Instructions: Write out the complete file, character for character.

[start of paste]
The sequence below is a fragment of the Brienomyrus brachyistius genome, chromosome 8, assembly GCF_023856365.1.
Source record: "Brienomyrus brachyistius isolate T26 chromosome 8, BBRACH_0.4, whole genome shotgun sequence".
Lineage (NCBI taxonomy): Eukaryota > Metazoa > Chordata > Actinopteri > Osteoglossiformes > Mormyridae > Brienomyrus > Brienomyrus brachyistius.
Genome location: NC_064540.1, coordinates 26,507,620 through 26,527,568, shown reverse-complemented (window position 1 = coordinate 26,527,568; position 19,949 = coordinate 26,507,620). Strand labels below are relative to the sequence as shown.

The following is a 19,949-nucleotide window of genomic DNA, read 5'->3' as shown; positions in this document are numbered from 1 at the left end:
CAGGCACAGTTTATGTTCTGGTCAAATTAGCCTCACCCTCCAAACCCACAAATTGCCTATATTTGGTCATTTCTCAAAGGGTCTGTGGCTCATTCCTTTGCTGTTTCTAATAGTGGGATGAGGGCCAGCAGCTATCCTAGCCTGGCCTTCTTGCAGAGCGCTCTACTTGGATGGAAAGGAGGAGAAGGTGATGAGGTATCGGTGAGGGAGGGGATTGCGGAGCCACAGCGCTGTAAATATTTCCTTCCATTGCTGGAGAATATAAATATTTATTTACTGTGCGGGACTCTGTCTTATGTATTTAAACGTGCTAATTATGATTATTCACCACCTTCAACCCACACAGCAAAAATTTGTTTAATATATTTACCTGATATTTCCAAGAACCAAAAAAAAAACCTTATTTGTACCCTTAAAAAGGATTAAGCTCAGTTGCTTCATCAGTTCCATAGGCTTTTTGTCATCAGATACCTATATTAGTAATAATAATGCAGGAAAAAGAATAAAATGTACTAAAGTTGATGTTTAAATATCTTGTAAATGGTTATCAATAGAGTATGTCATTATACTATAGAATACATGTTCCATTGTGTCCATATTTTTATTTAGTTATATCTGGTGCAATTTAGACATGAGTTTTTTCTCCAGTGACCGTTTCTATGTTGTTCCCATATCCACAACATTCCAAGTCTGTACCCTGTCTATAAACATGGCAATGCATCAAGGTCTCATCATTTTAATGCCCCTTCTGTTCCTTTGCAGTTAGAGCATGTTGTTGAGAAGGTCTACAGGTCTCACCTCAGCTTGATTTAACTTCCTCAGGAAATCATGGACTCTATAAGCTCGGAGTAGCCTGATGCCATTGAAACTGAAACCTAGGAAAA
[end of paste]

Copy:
The sequence below is a fragment of the Brienomyrus brachyistius genome, chromosome 8, assembly GCF_023856365.1.
Source record: "Brienomyrus brachyistius isolate T26 chromosome 8, BBRACH_0.4, whole genome shotgun sequence".
Lineage (NCBI taxonomy): Eukaryota > Metazoa > Chordata > Actinopteri > Osteoglossiformes > Mormyridae > Brienomyrus > Brienomyrus brachyistius.
Genome location: NC_064540.1, coordinates 26,507,620 through 26,527,568, shown reverse-complemented (window position 1 = coordinate 26,527,568; position 19,949 = coordinate 26,507,620). Strand labels below are relative to the sequence as shown.

The following is a 19,949-nucleotide window of genomic DNA, read 5'->3' as shown; positions in this document are numbered from 1 at the left end:
CAGGCACAGTTTATGTTCTGGTCAAATTAGCCTCACCCTCCAAACCCACAAATTGCCTATATTTGGTCATTTCTCAAAGGGTCTGTGGCTCATTCCTTTGCTGTTTCTAATAGTGGGATGAGGGCCAGCAGCTATCCTAGCCTGGCCTTCTTGCAGAGCGCTCTACTTGGATGGAAAGGAGGAGAAGGTGATGAGGTATCGGTGAGGGAGGGGATTGCGGAGCCACAGCGCTGTAAATATTTCCTTCCATTGCTGGAGAATATAAATATTTATTTACTGTGCGGGACTCTGTCTTATGTATTTAAACGTGCTAATTATGATTATTCACCACCTTCAACCCACACAGCAAAAATTTGTTTAATATATTTACCTGATATTTCCAAGAACCAAAAAAAAAACCTTATTTGTACCCTTAAAAAGGATTAAGCTCAGTTGCTTCATCAGTTCCATAGGCTTTTTGTCATCAGATACCTATATTAGTAATAATAATGCAGGAAAAAGAATAAAATGTACTAAAGTTGATGTTTAAATATCTTGTAAATGGTTATCAATAGAGTATGTCATTATACTATAGAATACATGTTCCATTGTGTCCATATTTTTATTTAGTTATATCTGGTGCAATTTAGACATGAGTTTTTTCTCCAGTGACCGTTTCTATGTTGTTCCCATATCCACAACATTCCAAGTCTGTACCCTGTCTATAAACATGGCAATGCATCAAGGTCTCATCATTTTAATGCCCCTTCTGTTCCTTTGCAGTTAGAGCATGTTGTTGAGAAGGTCTACAGGTCTCACCTCAGCTTGATTTAACTTCCTCAGGAAATCATGGACTCTATAAGCTCGGAGTAGCCTGATGCCATTGAAACTGAAACCTAGGAAAA